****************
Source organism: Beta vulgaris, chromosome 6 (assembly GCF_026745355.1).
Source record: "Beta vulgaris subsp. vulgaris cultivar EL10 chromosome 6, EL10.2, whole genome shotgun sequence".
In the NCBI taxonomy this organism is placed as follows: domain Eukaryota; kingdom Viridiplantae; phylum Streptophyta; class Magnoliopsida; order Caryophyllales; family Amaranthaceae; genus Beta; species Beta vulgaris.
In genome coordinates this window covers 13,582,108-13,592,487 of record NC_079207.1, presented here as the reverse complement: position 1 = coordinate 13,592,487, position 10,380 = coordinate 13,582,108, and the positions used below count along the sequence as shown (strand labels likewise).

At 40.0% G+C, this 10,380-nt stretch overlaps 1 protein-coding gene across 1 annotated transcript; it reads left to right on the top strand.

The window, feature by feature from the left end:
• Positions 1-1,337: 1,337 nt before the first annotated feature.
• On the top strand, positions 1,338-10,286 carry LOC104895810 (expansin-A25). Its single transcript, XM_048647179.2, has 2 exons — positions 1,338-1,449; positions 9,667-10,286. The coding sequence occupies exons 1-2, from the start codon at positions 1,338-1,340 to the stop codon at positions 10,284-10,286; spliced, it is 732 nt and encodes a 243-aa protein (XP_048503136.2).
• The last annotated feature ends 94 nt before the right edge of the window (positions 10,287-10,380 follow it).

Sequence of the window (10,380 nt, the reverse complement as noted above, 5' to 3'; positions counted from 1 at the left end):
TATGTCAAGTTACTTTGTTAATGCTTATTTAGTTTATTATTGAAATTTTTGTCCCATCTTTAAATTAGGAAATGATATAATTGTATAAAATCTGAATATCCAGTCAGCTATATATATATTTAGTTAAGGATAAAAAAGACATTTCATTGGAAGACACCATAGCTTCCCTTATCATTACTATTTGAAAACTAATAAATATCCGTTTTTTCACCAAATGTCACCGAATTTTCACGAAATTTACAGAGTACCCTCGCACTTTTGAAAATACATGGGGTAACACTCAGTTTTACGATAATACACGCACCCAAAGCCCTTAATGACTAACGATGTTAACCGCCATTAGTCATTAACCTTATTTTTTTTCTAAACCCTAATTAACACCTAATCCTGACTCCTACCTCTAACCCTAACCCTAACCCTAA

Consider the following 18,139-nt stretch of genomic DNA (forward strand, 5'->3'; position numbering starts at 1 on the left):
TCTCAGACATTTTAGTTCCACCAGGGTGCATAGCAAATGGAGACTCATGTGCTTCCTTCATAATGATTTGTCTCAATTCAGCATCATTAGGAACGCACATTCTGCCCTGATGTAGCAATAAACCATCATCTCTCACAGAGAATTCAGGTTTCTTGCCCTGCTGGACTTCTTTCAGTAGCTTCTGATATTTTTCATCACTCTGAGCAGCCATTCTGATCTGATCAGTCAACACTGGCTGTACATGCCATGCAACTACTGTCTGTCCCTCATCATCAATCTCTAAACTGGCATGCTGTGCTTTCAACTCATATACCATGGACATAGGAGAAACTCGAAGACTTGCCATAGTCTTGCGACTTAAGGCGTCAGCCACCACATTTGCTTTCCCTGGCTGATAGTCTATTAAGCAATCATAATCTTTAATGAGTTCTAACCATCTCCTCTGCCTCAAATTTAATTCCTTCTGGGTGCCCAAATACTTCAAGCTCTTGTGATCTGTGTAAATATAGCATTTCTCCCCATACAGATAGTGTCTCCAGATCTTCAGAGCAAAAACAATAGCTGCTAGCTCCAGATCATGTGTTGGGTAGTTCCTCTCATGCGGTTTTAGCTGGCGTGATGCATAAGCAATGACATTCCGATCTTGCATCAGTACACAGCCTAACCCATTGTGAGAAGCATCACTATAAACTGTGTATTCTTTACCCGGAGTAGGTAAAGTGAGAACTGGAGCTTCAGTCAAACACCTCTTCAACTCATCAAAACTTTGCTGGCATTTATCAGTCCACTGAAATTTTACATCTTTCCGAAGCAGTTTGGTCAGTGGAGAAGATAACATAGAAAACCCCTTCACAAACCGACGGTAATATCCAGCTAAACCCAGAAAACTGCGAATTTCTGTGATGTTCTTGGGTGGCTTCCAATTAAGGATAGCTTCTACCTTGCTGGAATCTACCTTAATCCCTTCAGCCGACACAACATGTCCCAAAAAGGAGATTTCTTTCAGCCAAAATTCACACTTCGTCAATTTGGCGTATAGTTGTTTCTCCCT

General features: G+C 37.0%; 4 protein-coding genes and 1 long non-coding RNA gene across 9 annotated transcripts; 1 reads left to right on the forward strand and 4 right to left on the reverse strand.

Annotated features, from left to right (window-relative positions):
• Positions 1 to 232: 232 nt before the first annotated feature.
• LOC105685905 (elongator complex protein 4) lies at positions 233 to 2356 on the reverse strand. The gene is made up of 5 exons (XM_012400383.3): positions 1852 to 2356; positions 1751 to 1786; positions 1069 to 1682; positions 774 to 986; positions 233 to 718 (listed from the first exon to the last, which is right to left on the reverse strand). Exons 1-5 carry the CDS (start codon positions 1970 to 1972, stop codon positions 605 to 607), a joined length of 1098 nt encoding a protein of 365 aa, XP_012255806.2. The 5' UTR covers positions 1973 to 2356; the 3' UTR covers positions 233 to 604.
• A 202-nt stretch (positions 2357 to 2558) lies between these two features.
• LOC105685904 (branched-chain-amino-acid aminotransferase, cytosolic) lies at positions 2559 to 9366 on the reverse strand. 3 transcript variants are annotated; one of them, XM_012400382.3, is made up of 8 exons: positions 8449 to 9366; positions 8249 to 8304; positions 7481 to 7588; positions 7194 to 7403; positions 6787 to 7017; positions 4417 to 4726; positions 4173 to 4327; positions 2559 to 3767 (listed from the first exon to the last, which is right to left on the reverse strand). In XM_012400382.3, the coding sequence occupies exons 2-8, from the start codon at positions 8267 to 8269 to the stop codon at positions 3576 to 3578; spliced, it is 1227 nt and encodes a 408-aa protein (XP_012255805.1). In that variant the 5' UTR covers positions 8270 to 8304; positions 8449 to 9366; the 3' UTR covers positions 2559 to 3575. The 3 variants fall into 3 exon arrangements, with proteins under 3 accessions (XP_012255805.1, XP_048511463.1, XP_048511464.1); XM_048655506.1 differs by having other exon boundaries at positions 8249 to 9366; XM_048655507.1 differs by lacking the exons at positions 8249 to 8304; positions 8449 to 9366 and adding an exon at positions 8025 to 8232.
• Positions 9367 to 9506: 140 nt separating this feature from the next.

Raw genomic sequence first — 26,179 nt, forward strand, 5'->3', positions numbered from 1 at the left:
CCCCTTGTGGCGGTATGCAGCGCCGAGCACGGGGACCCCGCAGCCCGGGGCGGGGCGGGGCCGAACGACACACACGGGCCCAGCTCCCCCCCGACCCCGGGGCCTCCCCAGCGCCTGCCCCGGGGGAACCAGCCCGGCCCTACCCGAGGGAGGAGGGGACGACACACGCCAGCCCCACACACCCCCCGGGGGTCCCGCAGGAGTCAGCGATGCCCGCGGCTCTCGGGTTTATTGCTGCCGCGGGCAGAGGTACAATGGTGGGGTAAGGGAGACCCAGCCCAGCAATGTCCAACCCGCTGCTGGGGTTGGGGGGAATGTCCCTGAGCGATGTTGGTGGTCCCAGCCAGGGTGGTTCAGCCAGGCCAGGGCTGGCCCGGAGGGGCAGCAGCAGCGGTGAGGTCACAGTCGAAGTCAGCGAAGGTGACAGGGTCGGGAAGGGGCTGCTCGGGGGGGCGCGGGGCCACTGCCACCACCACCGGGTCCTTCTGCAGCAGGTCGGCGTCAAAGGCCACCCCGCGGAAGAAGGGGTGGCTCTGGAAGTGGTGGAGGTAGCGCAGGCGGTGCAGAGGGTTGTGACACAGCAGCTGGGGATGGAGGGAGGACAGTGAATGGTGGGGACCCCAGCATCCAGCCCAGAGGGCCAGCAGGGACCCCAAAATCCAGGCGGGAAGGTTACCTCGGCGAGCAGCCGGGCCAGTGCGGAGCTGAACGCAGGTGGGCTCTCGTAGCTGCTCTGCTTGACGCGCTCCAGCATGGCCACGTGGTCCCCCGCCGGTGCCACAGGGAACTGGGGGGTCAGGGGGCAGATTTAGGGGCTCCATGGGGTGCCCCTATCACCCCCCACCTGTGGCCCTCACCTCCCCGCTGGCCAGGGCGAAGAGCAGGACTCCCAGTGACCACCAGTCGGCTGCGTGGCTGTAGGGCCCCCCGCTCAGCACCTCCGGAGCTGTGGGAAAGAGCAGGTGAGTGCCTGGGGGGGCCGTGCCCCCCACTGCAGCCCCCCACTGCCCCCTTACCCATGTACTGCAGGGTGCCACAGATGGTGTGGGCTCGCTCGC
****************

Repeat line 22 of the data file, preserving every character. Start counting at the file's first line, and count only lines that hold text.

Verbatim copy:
CCCCTTGTGGCGGTATGCAGCGCCGAGCACGGGGACCCCGCAGCCCGGGGCGGGGCGGGGCCGAACGACACACACGGGCCCAGCTCCCCCCCGACCCCGGGGCCTCCCCAGCGCCTGCCCCGGGGGAACCAGCCCGGCCCTACCCGAGGGAGGAGGGGACGACACACGCCAGCCCCACACACCCCCCGGGGGTCCCGCAGGAGTCAGCGATGCCCGCGGCTCTCGGGTTTATTGCTGCCGCGGGCAGAGGTACAATGGTGGGGTAAGGGAGACCCAGCCCAGCAATGTCCAACCCGCTGCTGGGGTTGGGGGGAATGTCCCTGAGCGATGTTGGTGGTCCCAGCCAGGGTGGTTCAGCCAGGCCAGGGCTGGCCCGGAGGGGCAGCAGCAGCGGTGAGGTCACAGTCGAAGTCAGCGAAGGTGACAGGGTCGGGAAGGGGCTGCTCGGGGGGGCGCGGGGCCACTGCCACCACCACCGGGTCCTTCTGCAGCAGGTCGGCGTCAAAGGCCACCCCGCGGAAGAAGGGGTGGCTCTGGAAGTGGTGGAGGTAGCGCAGGCGGTGCAGAGGGTTGTGACACAGCAGCTGGGGATGGAGGGAGGACAGTGAATGGTGGGGACCCCAGCATCCAGCCCAGAGGGCCAGCAGGGACCCCAAAATCCAGGCGGGAAGGTTACCTCGGCGAGCAGCCGGGCCAGTGCGGAGCTGAACGCAGGTGGGCTCTCGTAGCTGCTCTGCTTGACGCGCTCCAGCATGGCCACGTGGTCCCCCGCCGGTGCCACAGGGAACTGGGGGGTCAGGGGGCAGATTTAGGGGCTCCATGGGGTGCCCCTATCACCCCCCACCTGTGGCCCTCACCTCCCCGCTGGCCAGGGCGAAGAGCAGGACTCCCAGTGACCACCAGTCGGCTGCGTGGCTGTAGGGCCCCCCGCTCAGCACCTCCGGAGCTGTGGGAAAGAGCAGGTGAGTGCCTGGGGGGGCCGTGCCCCCCACTGCAGCCCCCCACTGCCCCCTTACCCATGTACTGCAGGGTGCCACAGATGGTGTGGGCTCGCTCGC